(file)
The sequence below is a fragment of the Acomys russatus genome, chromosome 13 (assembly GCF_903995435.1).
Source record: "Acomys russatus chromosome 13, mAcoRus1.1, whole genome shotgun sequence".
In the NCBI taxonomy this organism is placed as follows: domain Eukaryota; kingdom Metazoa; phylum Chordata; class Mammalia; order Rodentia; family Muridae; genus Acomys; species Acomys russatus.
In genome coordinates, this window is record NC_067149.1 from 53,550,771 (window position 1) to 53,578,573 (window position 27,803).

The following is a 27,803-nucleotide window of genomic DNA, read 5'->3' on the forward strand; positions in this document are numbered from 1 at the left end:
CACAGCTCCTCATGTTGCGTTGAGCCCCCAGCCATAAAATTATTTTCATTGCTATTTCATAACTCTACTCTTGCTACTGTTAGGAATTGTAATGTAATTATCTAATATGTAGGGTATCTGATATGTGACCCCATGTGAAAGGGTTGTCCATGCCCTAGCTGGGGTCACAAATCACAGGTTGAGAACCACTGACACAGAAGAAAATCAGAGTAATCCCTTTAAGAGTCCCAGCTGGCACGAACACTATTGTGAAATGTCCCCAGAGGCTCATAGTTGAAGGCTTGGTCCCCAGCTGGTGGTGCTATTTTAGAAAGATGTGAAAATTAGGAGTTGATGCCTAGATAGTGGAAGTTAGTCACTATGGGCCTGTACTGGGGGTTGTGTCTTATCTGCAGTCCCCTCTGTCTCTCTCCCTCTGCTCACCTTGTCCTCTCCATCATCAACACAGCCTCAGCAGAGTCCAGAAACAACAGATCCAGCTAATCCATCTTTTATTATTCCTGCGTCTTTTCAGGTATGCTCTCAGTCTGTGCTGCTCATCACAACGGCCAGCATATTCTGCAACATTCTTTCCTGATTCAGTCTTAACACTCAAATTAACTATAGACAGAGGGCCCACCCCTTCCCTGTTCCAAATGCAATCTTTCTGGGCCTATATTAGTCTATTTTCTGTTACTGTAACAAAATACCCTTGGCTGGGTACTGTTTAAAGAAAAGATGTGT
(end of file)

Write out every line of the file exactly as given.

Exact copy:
The sequence below is a fragment of the Acomys russatus genome, chromosome 13 (assembly GCF_903995435.1).
Source record: "Acomys russatus chromosome 13, mAcoRus1.1, whole genome shotgun sequence".
In the NCBI taxonomy this organism is placed as follows: domain Eukaryota; kingdom Metazoa; phylum Chordata; class Mammalia; order Rodentia; family Muridae; genus Acomys; species Acomys russatus.
In genome coordinates, this window is record NC_067149.1 from 53,550,771 (window position 1) to 53,578,573 (window position 27,803).

The following is a 27,803-nucleotide window of genomic DNA, read 5'->3' on the forward strand; positions in this document are numbered from 1 at the left end:
CACAGCTCCTCATGTTGCGTTGAGCCCCCAGCCATAAAATTATTTTCATTGCTATTTCATAACTCTACTCTTGCTACTGTTAGGAATTGTAATGTAATTATCTAATATGTAGGGTATCTGATATGTGACCCCATGTGAAAGGGTTGTCCATGCCCTAGCTGGGGTCACAAATCACAGGTTGAGAACCACTGACACAGAAGAAAATCAGAGTAATCCCTTTAAGAGTCCCAGCTGGCACGAACACTATTGTGAAATGTCCCCAGAGGCTCATAGTTGAAGGCTTGGTCCCCAGCTGGTGGTGCTATTTTAGAAAGATGTGAAAATTAGGAGTTGATGCCTAGATAGTGGAAGTTAGTCACTATGGGCCTGTACTGGGGGTTGTGTCTTATCTGCAGTCCCCTCTGTCTCTCTCCCTCTGCTCACCTTGTCCTCTCCATCATCAACACAGCCTCAGCAGAGTCCAGAAACAACAGATCCAGCTAATCCATCTTTTATTATTCCTGCGTCTTTTCAGGTATGCTCTCAGTCTGTGCTGCTCATCACAACGGCCAGCATATTCTGCAACATTCTTTCCTGATTCAGTCTTAACACTCAAATTAACTATAGACAGAGGGCCCACCCCTTCCCTGTTCCAAATGCAATCTTTCTGGGCCTATATTAGTCTATTTTCTGTTACTGTAACAAAATACCCTTGGCTGGGTACTGTTTAAAGAAAAGATGTGT